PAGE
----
Focusing on the Big Picture

Focusing on the Big Picture

ACR CHAIR’S MEMO ARL VAN MOORE, JR, MD Focusing on the Big Picture Radiology is faced with many challenges these days. We categorize them and look f...

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ACR CHAIR’S MEMO

ARL VAN MOORE, JR, MD

Focusing on the Big Picture Radiology is faced with many challenges these days. We categorize them and look for solutions, and we often focus on micro-level issues since they are typically the issues de jour. For example, the Deficit Reduction Act (DRA), the recent Five-Year Review of the physician fee schedule by the Centers for Medicare and Medicaid Services (CMS), and the now-annual Sustainable Growth Rate (SGR) “fix” that needs to be implemented by Congress are all economic issues that have captured our attention recently as we worked hard to delay or reverse some of these trends. We also are faced with nongovernmental challenges to our profession, some of which we characterize as “turf” while others we categorize as rapidly evolving technology, manpower, 24/7 coverage issues, etc. One could argue that many of these really are short-term issues. The DRA is in place now and any significant changes will require new legislation. Similarly, absent a permanent legislative fix to the SGR provisions of the Balanced Budget Act, we will almost certainly need to continue seeking annual “fixes” from Congress. Unfortunately, faced with looming budget deficits, Congress is unlikely to come up with a permanent fix. Soon we will begin again the process of contacting our respective legislators to ask them for an SGR fix in 2007. This year, different issues will probably vie for our attention and again put us in a reactionary stance. Whether your concern is credentialing, pay-for-performance, tort reform, or something else, it will be easy to take a micro-focus as we deal with these individual challenges. But a question I that I believe that I need to ask is, “Is this the big pic-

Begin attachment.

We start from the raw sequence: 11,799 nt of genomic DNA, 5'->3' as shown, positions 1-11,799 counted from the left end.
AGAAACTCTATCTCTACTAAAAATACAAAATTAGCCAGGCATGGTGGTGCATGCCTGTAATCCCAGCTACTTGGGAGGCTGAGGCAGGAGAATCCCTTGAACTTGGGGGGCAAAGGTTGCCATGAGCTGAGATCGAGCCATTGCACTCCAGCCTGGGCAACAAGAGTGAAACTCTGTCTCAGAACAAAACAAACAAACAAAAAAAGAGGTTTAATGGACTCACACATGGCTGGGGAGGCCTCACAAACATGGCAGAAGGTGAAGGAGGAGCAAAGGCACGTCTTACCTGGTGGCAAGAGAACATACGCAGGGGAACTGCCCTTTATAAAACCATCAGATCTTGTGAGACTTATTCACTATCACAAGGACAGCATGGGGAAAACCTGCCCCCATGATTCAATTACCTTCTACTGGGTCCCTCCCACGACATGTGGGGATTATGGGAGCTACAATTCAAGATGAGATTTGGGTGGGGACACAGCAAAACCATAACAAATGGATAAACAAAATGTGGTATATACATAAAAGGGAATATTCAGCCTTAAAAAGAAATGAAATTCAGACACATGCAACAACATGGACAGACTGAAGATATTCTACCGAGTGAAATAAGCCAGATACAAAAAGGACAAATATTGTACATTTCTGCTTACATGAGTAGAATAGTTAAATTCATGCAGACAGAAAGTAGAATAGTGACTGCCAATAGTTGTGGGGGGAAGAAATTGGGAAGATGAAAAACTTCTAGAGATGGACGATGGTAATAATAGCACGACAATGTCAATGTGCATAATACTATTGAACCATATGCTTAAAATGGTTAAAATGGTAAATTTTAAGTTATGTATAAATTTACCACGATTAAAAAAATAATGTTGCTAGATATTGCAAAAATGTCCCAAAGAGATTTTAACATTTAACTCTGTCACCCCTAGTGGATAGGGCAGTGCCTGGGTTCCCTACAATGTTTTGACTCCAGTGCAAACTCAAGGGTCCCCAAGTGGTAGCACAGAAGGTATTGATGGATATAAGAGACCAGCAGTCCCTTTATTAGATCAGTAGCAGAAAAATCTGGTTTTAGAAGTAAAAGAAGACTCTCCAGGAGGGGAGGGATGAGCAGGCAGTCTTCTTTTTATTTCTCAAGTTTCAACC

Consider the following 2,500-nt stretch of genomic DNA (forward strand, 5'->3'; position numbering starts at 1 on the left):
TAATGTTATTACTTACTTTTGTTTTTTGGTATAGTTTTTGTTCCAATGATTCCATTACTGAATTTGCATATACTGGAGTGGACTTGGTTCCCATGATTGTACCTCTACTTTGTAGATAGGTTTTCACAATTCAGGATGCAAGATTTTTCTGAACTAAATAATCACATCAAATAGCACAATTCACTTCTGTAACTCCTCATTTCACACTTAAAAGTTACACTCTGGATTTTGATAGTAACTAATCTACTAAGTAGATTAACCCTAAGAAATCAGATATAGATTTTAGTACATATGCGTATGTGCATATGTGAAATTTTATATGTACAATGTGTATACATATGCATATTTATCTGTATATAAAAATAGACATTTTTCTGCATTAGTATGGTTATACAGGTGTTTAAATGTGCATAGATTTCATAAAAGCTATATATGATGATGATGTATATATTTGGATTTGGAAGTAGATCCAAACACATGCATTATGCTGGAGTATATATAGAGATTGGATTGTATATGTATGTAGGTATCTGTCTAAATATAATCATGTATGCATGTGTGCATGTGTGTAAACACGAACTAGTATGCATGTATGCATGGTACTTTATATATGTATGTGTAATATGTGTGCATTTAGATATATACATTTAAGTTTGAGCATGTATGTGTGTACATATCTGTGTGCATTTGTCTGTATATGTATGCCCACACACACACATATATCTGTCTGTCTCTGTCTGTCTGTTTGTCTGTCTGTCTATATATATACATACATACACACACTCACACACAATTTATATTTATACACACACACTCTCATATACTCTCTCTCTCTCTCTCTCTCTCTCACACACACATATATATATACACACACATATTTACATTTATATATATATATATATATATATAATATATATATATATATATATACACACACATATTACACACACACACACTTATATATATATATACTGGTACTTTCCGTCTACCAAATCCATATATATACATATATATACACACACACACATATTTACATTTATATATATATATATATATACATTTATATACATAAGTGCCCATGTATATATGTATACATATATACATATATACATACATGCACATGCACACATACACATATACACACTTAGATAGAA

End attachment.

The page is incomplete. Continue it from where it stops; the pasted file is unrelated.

ture?” As one of our business managers challenged my group several years ago when we were very focused on an issue that was of minimal long-term importance, “Are we tuning the radio while we are running the car off of the road?” So with the above prologue as a prospective, let’s take a look at the “big picture.” What are the issues that frame this picture? As noted above, there are many matters that compete for our attention, a number of which are economic in nature. While I do not mean to suggest that these issues are trivial, there are other matters on the horizon that will require us to demonstrate that the care we provide our patients meets higher and higher levels of quality standards or measurements. I consider this a “big picture” issue that requires both a long range focus and a continuing and consistent response. Radiology’s approach has been the development of ongoing programs such as pay-for-performance, maintenance of certification, and modality accreditation. Perhaps the next set of challenges for radiology can best be described as technology-driven. Many authors and lecturers have addressed the numerous changes that innovation has brought to our technologybased specialty. The 64-slice CT and 3T MR machines have provided us with more images, faster, and clearer. PACS, voice recognition software, and electronic medical records promise to help make us more efficient and effective. Local teleradiology has provided greater flexibility by moving the diagnostic function out of the reading room. The advances clearly benefit both our profession and our patients and have enabled us to provide care in

© 2007 American College of Radiology 0091-2182/07/$32.00 ● DOI 10.1016/j.jacr.2007.01.004